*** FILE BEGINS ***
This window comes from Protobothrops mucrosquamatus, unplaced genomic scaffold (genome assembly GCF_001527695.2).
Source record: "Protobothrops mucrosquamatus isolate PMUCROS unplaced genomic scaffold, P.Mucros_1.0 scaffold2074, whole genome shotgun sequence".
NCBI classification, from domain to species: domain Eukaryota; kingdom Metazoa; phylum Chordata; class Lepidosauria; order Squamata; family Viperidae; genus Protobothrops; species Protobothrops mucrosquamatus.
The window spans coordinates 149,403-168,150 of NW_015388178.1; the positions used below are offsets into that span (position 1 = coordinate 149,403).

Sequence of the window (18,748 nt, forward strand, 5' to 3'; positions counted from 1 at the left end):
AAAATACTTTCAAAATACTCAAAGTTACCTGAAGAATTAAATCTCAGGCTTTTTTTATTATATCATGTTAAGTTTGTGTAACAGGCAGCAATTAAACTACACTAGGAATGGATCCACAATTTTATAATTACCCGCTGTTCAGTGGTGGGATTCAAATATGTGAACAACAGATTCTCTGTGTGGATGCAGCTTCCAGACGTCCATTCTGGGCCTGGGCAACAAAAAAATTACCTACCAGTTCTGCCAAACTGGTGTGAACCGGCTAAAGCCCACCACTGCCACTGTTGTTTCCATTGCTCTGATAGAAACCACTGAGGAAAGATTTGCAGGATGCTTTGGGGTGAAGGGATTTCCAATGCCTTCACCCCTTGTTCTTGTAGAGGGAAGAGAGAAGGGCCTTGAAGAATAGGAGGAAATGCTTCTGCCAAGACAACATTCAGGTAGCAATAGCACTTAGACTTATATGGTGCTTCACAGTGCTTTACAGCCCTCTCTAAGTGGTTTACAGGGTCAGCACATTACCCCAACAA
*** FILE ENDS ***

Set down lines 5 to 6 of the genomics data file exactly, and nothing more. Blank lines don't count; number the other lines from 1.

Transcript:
Sequence of the window (18,748 nt, forward strand, 5' to 3'; positions counted from 1 at the left end):
AAAATACTTTCAAAATACTCAAAGTTACCTGAAGAATTAAATCTCAGGCTTTTTTTATTATATCATGTTAAGTTTGTGTAACAGGCAGCAATTAAACTACACTAGGAATGGATCCACAATTTTATAATTACCCGCTGTTCAGTGGTGGGATTCAAATATGTGAACAACAGATTCTCTGTGTGGATGCAGCTTCCAGACGTCCATTCTGGGCCTGGGCAACAAAAAAATTACCTACCAGTTCTGCCAAACTGGTGTGAACCGGCTAAAGCCCACCACTGCCACTGTTGTTTCCATTGCTCTGATAGAAACCACTGAGGAAAGATTTGCAGGATGCTTTGGGGTGAAGGGATTTCCAATGCCTTCACCCCTTGTTCTTGTAGAGGGAAGAGAGAAGGGCCTTGAAGAATAGGAGGAAATGCTTCTGCCAAGACAACATTCAGGTAGCAATAGCACTTAGACTTATATGGTGCTTCACAGTGCTTTACAGCCCTCTCTAAGTGGTTTACAGGGTCAGCACATTACCCCAACAA